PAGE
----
MicroTransponder, a company out of Dallas, Texas, is developing an implantable neural stimulator to alleviate chronic pain. Looking like an RFID implant, the prototype device uses low energy radio technology for communication and has no batteries on board.
Here’s how MIT Technology Review reports about the device:
The implanted portion consists of small electrodes and a small coil, which is powered by an external battery-powered coil worn like a cuff on the arm or leg. The stimulation parameters are programmed via laptop or PDA and would be tailored to the individual patient…
“Instead of trying to transfer energy from two coupled antennas to do telemetry, which is a common approach for medical devices, RFID is geared to have very small transponders, so you don’t need a large coil,” says Joseph Pancrazio, a program director at the National Institute for Neurological Disorders and Stroke, a government funding agency, in Bethesda, MD, that has given the company small business loans.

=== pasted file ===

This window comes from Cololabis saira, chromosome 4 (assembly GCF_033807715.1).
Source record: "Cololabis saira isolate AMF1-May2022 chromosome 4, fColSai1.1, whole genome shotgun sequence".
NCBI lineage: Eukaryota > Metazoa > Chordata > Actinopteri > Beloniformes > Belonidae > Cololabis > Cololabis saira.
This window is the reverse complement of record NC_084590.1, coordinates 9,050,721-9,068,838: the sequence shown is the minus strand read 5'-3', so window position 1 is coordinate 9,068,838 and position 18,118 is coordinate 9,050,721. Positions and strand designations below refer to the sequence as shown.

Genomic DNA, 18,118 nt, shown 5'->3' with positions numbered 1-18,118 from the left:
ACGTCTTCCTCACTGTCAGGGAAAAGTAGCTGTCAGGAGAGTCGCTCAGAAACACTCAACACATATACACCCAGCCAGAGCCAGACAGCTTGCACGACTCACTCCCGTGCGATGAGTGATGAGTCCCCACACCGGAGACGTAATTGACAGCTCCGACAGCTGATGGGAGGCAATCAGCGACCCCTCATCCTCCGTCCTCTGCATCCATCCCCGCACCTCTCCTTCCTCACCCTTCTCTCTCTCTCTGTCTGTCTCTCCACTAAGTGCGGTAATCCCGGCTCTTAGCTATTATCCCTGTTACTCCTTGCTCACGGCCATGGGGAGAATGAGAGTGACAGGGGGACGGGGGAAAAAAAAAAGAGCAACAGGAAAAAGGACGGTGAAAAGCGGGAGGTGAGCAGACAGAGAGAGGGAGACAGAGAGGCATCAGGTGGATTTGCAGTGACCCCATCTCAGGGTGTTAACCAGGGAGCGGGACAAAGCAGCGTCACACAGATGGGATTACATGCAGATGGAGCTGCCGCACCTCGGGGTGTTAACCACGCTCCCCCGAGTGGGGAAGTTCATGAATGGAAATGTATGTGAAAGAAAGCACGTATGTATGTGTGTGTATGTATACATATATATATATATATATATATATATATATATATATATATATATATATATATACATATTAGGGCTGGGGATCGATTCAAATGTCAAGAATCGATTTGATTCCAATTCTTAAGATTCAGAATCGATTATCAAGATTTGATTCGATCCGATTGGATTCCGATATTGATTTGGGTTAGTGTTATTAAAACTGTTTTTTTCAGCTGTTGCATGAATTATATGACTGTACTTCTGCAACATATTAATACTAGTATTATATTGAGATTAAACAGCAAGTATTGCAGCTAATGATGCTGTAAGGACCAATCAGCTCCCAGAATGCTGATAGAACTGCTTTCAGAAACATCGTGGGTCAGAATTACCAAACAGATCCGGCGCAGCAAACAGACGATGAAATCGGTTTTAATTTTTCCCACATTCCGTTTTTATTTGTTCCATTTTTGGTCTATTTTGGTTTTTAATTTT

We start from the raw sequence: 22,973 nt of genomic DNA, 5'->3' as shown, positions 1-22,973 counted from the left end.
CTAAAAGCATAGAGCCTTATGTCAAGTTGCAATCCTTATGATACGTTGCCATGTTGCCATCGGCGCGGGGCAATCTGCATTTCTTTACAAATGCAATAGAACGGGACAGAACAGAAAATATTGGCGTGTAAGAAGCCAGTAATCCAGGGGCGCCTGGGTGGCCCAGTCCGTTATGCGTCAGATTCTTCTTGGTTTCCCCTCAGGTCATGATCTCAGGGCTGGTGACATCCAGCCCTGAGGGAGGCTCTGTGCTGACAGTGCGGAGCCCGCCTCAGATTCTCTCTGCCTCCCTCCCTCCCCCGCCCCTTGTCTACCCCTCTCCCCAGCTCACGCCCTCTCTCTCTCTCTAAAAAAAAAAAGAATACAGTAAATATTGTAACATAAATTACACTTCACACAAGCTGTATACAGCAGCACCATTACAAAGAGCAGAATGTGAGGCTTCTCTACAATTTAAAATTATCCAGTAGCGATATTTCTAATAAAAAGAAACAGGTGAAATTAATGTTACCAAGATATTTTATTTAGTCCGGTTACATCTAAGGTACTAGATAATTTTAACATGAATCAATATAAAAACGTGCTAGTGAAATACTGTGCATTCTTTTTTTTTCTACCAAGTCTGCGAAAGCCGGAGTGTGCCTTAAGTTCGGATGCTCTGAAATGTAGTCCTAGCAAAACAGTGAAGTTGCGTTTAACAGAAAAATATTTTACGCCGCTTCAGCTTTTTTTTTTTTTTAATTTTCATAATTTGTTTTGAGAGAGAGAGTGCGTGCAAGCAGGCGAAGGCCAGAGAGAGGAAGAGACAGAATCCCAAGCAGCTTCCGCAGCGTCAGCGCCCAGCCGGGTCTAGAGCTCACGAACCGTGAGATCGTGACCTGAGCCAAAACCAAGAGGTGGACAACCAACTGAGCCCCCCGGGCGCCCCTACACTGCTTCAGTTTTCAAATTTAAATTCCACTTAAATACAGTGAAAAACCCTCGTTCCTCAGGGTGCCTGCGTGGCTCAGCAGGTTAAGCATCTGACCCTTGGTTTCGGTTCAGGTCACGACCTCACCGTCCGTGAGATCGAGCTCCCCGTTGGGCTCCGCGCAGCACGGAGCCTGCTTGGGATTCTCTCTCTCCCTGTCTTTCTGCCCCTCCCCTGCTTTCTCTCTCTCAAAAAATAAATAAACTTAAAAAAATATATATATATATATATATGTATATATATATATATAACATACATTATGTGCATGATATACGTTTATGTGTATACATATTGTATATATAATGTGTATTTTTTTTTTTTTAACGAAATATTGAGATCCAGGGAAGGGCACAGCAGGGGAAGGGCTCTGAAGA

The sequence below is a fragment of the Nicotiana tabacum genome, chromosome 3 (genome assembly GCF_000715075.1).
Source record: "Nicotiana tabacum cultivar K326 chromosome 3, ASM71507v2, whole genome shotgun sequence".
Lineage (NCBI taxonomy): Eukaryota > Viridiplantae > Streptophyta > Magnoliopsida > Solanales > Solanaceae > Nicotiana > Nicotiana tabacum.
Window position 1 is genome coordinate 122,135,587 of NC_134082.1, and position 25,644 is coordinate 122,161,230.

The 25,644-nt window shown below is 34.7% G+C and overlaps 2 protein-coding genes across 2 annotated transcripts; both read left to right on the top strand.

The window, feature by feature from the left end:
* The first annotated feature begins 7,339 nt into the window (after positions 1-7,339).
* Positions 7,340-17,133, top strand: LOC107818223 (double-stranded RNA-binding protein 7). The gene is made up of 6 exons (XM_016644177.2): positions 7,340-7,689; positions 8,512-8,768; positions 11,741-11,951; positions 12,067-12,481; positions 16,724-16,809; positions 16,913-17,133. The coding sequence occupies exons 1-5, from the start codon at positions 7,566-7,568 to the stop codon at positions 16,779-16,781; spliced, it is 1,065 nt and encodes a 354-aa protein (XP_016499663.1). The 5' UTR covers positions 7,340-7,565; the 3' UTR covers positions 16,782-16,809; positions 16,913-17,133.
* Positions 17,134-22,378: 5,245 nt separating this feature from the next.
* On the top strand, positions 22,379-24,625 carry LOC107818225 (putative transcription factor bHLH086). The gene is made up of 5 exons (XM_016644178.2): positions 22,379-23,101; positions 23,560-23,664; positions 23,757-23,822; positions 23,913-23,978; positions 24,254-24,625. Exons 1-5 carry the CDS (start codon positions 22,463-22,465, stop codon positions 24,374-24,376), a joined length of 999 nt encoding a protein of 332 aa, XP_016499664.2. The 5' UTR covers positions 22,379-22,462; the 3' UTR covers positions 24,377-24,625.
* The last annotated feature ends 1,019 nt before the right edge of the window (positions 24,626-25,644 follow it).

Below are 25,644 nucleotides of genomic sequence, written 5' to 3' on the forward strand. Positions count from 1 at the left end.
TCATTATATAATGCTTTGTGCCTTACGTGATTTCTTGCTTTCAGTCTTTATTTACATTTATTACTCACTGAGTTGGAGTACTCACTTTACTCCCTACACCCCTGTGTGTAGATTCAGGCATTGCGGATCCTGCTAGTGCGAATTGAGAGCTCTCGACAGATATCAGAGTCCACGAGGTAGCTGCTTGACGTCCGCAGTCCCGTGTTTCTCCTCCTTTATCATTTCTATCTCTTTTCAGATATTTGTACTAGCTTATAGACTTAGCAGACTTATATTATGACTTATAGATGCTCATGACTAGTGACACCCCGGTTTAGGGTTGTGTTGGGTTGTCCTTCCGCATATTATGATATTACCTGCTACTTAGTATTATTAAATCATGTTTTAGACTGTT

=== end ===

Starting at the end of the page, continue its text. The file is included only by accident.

The research is still in a very early stage. Researchers have developed a prototype device, which they are testing in rats. The device can effectively stimulate peripheral nerves in rats, although it’s not yet clear whether the electrical stimulation alleviates chronic pain.
From the company technology page:
The SAINT™ unit eliminates any implantable battery or wires. It is injectable with a 12-gauge needle in a 30 minute outpatient procedure. This implanted platform technology will be coupled to an external controller, which can be worn like an armband; and will provide the power and stimulus parameters for the device. The external controller will be able to interface with a laptop or PDA in order to change the stimulus parameters to better treat the patient’s pain profile.